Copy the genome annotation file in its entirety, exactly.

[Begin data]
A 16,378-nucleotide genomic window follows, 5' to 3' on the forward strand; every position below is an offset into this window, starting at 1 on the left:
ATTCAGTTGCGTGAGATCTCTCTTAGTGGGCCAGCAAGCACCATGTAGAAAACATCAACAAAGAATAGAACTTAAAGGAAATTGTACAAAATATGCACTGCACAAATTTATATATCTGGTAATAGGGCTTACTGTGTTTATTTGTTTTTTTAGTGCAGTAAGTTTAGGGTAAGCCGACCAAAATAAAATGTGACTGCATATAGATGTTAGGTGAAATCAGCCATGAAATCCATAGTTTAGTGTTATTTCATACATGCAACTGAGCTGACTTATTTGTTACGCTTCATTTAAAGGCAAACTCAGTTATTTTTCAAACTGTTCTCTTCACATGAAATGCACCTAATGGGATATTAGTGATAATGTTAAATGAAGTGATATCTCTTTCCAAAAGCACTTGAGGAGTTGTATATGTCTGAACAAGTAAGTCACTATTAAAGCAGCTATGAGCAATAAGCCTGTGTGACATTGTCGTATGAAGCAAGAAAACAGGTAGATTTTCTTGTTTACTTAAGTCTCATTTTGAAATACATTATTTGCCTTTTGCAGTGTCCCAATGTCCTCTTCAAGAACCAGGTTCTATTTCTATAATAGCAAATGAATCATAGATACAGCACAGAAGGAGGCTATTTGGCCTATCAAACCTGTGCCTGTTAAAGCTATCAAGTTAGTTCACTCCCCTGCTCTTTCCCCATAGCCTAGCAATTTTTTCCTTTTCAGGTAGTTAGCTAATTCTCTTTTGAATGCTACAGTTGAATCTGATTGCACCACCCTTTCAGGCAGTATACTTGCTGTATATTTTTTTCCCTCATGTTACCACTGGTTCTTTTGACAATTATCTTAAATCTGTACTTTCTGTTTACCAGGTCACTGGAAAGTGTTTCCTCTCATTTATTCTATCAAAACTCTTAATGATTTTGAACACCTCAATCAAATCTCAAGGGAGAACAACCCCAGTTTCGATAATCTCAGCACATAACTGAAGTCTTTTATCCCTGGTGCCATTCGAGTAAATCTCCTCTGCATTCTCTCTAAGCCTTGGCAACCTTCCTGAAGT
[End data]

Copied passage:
A 16,378-nucleotide genomic window follows, 5' to 3' on the forward strand; every position below is an offset into this window, starting at 1 on the left:
ATTCAGTTGCGTGAGATCTCTCTTAGTGGGCCAGCAAGCACCATGTAGAAAACATCAACAAAGAATAGAACTTAAAGGAAATTGTACAAAATATGCACTGCACAAATTTATATATCTGGTAATAGGGCTTACTGTGTTTATTTGTTTTTTTAGTGCAGTAAGTTTAGGGTAAGCCGACCAAAATAAAATGTGACTGCATATAGATGTTAGGTGAAATCAGCCATGAAATCCATAGTTTAGTGTTATTTCATACATGCAACTGAGCTGACTTATTTGTTACGCTTCATTTAAAGGCAAACTCAGTTATTTTTCAAACTGTTCTCTTCACATGAAATGCACCTAATGGGATATTAGTGATAATGTTAAATGAAGTGATATCTCTTTCCAAAAGCACTTGAGGAGTTGTATATGTCTGAACAAGTAAGTCACTATTAAAGCAGCTATGAGCAATAAGCCTGTGTGACATTGTCGTATGAAGCAAGAAAACAGGTAGATTTTCTTGTTTACTTAAGTCTCATTTTGAAATACATTATTTGCCTTTTGCAGTGTCCCAATGTCCTCTTCAAGAACCAGGTTCTATTTCTATAATAGCAAATGAATCATAGATACAGCACAGAAGGAGGCTATTTGGCCTATCAAACCTGTGCCTGTTAAAGCTATCAAGTTAGTTCACTCCCCTGCTCTTTCCCCATAGCCTAGCAATTTTTTCCTTTTCAGGTAGTTAGCTAATTCTCTTTTGAATGCTACAGTTGAATCTGATTGCACCACCCTTTCAGGCAGTATACTTGCTGTATATTTTTTTCCCTCATGTTACCACTGGTTCTTTTGACAATTATCTTAAATCTGTACTTTCTGTTTACCAGGTCACTGGAAAGTGTTTCCTCTCATTTATTCTATCAAAACTCTTAATGATTTTGAACACCTCAATCAAATCTCAAGGGAGAACAACCCCAGTTTCGATAATCTCAGCACATAACTGAAGTCTTTTATCCCTGGTGCCATTCGAGTAAATCTCCTCTGCATTCTCTCTAAGCCTTGGCAACCTTCCTGAAGT